Motivation and well-being in humanitarian health workers: relating self-determination theory to hedonic vs eudaimonic well-being, vitality and burnout : a thesis presented in partial fulfilment of the requirements for the degree of Doctor of Philosophy in Psychology, Massey University, Palmerston North, New Zealand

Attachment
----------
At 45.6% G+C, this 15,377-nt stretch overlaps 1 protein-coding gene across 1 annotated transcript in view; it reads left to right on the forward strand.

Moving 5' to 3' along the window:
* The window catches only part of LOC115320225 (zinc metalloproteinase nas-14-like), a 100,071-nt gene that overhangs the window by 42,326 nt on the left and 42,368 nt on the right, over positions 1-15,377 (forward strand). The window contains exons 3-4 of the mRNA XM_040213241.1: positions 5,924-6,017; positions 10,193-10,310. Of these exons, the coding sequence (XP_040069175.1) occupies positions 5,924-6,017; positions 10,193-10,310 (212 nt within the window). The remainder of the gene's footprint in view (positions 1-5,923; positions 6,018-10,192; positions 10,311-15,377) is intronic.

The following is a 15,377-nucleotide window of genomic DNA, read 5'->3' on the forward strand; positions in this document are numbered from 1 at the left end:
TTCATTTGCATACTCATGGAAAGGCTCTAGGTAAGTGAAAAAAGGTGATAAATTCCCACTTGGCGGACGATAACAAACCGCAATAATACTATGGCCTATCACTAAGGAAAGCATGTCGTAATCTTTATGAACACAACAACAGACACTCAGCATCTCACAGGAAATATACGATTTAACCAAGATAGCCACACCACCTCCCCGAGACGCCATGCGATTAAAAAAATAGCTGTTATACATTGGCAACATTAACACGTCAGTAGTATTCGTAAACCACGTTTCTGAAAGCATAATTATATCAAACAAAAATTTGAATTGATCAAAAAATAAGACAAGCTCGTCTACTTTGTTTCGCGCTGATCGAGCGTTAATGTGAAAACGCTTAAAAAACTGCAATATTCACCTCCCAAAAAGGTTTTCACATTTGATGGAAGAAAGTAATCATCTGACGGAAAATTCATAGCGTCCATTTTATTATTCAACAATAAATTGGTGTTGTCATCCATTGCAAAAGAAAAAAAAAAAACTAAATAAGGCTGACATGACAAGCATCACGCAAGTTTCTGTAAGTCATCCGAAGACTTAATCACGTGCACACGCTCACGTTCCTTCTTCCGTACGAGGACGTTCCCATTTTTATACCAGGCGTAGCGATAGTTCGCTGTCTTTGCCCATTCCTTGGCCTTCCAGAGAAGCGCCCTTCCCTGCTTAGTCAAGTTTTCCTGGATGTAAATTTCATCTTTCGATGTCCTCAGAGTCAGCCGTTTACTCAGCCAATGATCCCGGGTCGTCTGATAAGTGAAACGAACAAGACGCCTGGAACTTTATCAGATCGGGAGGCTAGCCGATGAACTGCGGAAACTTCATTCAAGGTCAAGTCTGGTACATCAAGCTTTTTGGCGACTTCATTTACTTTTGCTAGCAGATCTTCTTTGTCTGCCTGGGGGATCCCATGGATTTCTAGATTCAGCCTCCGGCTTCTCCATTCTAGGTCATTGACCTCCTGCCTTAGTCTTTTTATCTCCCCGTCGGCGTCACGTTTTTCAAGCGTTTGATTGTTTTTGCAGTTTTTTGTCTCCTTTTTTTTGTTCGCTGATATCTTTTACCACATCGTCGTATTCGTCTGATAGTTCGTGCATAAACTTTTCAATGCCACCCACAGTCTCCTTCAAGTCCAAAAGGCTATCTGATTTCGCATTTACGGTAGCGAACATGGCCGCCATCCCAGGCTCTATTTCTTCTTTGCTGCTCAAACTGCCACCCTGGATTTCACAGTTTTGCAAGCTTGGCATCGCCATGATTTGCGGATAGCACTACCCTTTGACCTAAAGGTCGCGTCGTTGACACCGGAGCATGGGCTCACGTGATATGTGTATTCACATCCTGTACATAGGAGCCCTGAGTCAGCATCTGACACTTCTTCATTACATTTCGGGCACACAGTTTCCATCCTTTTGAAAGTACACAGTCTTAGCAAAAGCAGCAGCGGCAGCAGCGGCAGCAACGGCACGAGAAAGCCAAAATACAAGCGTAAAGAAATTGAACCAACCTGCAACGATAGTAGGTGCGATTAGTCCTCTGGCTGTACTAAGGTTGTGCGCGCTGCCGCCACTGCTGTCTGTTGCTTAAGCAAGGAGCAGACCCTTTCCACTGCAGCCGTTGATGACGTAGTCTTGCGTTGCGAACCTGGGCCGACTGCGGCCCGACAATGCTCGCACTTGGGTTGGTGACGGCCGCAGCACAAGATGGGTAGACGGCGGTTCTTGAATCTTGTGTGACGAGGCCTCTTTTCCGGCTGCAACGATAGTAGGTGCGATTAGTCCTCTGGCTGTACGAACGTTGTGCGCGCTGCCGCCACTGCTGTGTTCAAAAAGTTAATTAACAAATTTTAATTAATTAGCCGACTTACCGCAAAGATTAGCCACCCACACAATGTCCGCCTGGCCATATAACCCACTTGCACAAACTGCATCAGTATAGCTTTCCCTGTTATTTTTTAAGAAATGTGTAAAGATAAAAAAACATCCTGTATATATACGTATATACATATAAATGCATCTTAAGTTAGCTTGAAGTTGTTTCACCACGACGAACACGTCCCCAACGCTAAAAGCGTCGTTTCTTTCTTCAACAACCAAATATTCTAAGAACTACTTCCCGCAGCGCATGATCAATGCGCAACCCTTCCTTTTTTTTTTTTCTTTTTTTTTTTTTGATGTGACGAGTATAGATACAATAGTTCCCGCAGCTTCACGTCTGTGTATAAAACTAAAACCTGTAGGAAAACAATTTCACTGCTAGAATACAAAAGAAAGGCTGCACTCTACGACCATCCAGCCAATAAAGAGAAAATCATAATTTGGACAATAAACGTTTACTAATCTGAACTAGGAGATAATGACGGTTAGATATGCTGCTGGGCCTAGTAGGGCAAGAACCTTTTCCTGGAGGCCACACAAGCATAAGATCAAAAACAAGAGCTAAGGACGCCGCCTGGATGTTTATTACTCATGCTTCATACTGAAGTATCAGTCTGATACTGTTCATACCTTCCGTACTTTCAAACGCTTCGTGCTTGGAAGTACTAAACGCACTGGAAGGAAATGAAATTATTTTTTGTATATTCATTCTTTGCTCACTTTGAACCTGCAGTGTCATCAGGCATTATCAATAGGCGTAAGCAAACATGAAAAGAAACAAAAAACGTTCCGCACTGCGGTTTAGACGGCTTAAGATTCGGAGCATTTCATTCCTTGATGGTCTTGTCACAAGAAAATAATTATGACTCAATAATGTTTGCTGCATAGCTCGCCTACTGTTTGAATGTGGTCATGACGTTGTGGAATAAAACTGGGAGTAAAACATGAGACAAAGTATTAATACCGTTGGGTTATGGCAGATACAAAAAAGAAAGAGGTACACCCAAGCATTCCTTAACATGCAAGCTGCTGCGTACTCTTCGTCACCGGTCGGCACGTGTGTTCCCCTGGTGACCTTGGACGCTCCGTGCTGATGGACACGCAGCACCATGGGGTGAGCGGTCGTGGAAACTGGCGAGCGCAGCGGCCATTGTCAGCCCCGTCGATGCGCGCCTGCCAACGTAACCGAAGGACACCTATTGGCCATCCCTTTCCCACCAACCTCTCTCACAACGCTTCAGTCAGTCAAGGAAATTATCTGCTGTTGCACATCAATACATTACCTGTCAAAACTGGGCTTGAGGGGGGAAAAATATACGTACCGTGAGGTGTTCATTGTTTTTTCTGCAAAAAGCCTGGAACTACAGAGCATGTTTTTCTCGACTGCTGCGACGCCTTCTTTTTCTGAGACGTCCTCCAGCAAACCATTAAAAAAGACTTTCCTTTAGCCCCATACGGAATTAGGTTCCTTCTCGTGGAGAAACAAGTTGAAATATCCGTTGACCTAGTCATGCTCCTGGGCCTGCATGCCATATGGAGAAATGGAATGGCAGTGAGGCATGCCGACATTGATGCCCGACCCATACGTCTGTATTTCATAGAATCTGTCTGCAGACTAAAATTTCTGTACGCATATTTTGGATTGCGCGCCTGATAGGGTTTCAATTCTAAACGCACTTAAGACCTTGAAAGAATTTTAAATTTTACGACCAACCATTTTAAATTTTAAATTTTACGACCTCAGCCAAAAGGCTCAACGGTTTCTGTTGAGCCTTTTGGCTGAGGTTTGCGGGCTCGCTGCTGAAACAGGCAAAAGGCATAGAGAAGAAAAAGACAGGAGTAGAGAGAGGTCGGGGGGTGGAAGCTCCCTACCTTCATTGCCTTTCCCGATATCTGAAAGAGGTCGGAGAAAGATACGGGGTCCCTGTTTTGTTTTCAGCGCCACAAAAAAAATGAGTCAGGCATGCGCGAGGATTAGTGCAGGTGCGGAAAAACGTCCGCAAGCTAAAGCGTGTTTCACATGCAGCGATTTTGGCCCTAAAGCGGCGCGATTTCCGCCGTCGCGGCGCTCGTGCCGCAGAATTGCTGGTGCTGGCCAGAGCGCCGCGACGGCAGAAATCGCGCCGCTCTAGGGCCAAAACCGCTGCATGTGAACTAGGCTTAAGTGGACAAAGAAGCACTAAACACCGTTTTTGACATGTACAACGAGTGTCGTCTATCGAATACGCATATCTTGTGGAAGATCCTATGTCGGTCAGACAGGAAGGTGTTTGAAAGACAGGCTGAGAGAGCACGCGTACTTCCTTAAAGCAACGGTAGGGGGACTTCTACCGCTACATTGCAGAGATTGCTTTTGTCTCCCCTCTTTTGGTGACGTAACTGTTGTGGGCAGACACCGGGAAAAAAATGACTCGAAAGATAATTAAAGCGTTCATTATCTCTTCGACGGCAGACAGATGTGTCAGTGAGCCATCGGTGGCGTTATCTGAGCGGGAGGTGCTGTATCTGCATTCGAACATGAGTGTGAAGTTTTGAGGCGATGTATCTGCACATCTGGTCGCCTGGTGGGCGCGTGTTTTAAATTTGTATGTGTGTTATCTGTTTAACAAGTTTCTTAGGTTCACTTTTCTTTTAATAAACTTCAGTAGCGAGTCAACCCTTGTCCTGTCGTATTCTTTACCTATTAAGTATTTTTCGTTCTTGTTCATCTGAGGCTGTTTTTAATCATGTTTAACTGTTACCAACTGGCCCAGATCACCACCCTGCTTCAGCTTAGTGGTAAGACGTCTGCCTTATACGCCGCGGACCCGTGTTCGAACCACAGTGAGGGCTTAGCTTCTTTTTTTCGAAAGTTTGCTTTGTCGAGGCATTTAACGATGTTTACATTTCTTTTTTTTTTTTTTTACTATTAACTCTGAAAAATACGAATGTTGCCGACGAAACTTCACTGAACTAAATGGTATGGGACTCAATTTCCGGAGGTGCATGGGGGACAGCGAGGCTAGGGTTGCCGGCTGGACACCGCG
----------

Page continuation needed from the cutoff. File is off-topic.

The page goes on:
This research examined the effects of motivation on the well-being of humanitarian health workers. Using Self-Determination Theory, I argued introjected and identified motivations were applicable to this occupational domain, and have differential effects on well-being. Introjected motivation would be positively related to hedonic well-being and burnout, while identified motivation would be positively related to eudaimonic well-being and vitality. Orientations to happiness and passion were proposed as mediating these relationships. An online quantitative questionnaire was used in the first phase of data collection. Respondents were N = 82 humanitarian health workers. A semi-structured interview methodology was used in the second phase. Participants were N = 5 humanitarian health workers. Path analyses revealed neither introjected nor identified motivation was significantly related to vitality or hedonic vs. eudaimonic well-being. Both motivations had significant direct effects on burnout, albeit in the opposite direction to hypotheses. Passion moderated the relationship between motivation and burnout. Additional path analyses showed obsessive passion mediated the path between introjected motivation and emotional exhaustion. Harmonious passion mediated the path between identified motivation and diminished personal accomplishment. Both obsessive and harmonious passion mediated the paths between each motivation and depersonalisation, although identified motivation had the strongest relationship with this aspect of burnout. Interview data supported the majority of quantitative findings. The results suggest the motivations underlying engagement in humanitarian work, are related to the development of burnout. The mediational effect of passion determines which aspect of burnout will be most prevalent. The findings have applicability to the design and implementation of recruitment strategies, and programs aimed at the treatment and prevention of burnout in workers, both pre- and post-deployment to humanitarian situations.